- - Friday, June 22, 2012


By Richard Martin
Palgrave Macmillan, $27, 272 pages

A scant eight miles west-southwest of where I have taught numerous atmospheric science courses at the Beaver County campus of Penn State University, along the Ohio River in Shippingport, Pa., sits the first commercial nuclear power plant in the United States. In 1957, the Duquesne Light Co.’s atomic power station in Shippingport “went critical” and generated energy for 25 years. Another distinction for the plant, as Richard Martin writes in “SuperFuel: Thorium, the Green Energy Source for the Future,” Shippingport is “still the only commercial reactor to operate over a long period of time on thorium fuel.” A nuclear plant is operating today in Shippingport, using uranium, not thorium, as its power source.

With the success and longtime theoretical and practical understanding of thorium as an overall superior energy source to uranium, why are we saddled with the many dangers associated with uranium-powered nuclear plants? This is a question more than adequately answered in “SuperFuel.”

Besides briefly covering everything technical you need to know about the 90th element on the periodic table, “SuperFuel” provides engaging detail on the history and likely future of using thorium as a comparatively safe and substantially beneficial nuclear fuel.

Advantages of thorium over uranium reactors include: Thorium is more abundant in nature, it is more readily refined and processed, it is inherently safer overall, it gives up more of its energy in a reactor so power operations can be much more efficient, it can produce (breed) more fuel than it starts with, and, especially important, processed thorium is not as good for making nuclear weapons as uranium.

Furthermore, a popular, well-researched and designed “liquid fluoride thorium reactor,” or LFTR, would operate at atmospheric pressure, meaning that “the extremely thick-walled, pressurized vessels used in conventional reactors, which have an unfortunate tendency to blow their top, are unnecessary.” Also, LFTRs would yield a long-lived radioactivity of waste that is only “one ten-thousandth that of a conventional reactor.”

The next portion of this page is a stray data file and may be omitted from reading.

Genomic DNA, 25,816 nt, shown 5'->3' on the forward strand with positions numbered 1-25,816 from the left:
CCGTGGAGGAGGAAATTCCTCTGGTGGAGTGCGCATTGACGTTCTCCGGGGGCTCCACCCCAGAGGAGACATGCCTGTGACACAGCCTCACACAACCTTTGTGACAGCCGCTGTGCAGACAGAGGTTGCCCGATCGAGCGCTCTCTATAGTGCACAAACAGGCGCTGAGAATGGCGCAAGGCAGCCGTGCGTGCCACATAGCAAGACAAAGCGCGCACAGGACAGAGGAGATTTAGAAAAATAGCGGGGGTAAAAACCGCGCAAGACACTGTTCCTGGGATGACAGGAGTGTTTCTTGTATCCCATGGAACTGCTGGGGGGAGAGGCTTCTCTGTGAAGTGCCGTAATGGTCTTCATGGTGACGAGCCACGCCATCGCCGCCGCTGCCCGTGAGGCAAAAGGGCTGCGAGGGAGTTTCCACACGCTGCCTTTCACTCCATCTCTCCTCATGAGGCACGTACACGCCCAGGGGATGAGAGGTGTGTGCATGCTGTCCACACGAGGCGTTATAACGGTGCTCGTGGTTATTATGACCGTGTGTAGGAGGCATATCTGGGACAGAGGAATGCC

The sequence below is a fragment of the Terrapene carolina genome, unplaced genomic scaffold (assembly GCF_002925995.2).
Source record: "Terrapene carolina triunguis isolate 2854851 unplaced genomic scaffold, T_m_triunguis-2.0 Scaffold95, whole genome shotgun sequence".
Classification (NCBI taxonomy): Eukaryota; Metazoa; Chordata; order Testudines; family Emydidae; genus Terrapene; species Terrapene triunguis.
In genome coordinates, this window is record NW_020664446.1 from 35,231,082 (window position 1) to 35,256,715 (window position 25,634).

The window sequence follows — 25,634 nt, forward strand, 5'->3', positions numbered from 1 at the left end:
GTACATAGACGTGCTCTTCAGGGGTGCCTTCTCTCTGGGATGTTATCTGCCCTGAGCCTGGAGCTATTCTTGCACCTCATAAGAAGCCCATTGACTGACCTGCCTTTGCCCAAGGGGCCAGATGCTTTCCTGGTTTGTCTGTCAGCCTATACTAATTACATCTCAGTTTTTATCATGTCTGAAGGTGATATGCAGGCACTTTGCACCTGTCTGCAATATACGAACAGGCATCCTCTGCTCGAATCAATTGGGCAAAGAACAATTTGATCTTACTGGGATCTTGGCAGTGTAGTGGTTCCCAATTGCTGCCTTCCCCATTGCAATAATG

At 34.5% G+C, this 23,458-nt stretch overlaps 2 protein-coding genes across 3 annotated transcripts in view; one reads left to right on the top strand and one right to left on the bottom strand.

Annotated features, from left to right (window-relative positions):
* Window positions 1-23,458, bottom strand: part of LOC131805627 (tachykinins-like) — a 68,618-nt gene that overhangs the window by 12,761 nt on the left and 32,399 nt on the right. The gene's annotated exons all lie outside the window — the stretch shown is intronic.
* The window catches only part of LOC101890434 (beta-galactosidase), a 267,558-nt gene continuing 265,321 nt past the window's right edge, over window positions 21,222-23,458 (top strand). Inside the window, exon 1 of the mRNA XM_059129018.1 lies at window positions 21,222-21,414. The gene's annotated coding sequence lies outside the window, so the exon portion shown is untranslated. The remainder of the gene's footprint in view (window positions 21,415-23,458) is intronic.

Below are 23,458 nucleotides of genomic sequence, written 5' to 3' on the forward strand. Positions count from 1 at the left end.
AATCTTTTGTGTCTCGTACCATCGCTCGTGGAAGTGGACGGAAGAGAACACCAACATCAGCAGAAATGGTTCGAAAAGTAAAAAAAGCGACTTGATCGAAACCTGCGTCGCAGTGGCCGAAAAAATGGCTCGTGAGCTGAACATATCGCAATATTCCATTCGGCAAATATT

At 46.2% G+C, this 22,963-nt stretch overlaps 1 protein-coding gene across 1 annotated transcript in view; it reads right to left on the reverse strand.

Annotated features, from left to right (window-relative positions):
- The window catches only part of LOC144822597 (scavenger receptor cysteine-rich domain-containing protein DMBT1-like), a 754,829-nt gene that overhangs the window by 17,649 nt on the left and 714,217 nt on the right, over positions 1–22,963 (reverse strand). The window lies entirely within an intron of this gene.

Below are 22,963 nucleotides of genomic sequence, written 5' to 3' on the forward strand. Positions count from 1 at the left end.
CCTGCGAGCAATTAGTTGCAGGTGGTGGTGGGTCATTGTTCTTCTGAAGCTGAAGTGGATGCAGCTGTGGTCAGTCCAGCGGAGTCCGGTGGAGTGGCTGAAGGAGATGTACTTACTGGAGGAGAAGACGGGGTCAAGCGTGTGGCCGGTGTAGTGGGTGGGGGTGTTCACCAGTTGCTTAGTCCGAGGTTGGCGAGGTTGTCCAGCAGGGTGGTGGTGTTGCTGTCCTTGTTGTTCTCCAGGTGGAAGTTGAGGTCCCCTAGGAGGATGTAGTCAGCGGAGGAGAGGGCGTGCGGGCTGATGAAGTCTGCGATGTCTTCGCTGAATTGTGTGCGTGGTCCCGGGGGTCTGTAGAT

With these significant advantages (and more) why has uranium been used exclusively for nuclear-power generation in recent decades? Strong proponents for uranium for bomb-making along with submarine propulsion in the military had much to do with uranium’s early success. In addition, Mr. Martin largely blames today’s “nuclearati” (his word), who champion the idea that we can’t use thorium because we’ve never done it before. Let’s stick with what works, they say, ignoring vast thorium research and development and real-world experience.

Perhaps the biggest hurdle those who champion thorium need to overcome is public perception of nuclear power, especially after Japan’s Fukushima-Daiichi nuclear accident following the tsunami in March 2011.

But, despite this enormous community-relations challenge, an emerging thorium revolution is in progress - just not in America. Countries including China, India, Brazil, Norway, France, the Czech Republic and even Japan are leading the way. It is certainly not too late for the United States to be the leader in a powerful technology that originated here. We have the talent and drive to make a cleaner, safer, more-efficient power source happen.

The author makes a solid, convincing case for thorium as a superfuel, not simply to replace uranium, but to reduce the use of much dirtier fuels such as coal. Although he frequently cites anthropogenic climate change as a major reason for fossil-fuel replacement, which I cannot agree with, he also notes the harmful health effects of and even high radiation associated with coal burning, with which I can agree.

With readable presentations like “SuperFuel,” the path to a better energy future just got a little easier. After all, I have to admit that in my Penn State Beaver campus lectures on energy, I have neglected the terrific advantages of thorium as a nuclear fuel. But, henceforth, this book has convinced me to be negligent no longer.

Anthony J. Sadar is a meteorologist who specializes in air-quality issues. His new book, “In Global Warming We Trust: A Heretic’s Guide to Climate Science” (Telescope Books) will be released this summer.

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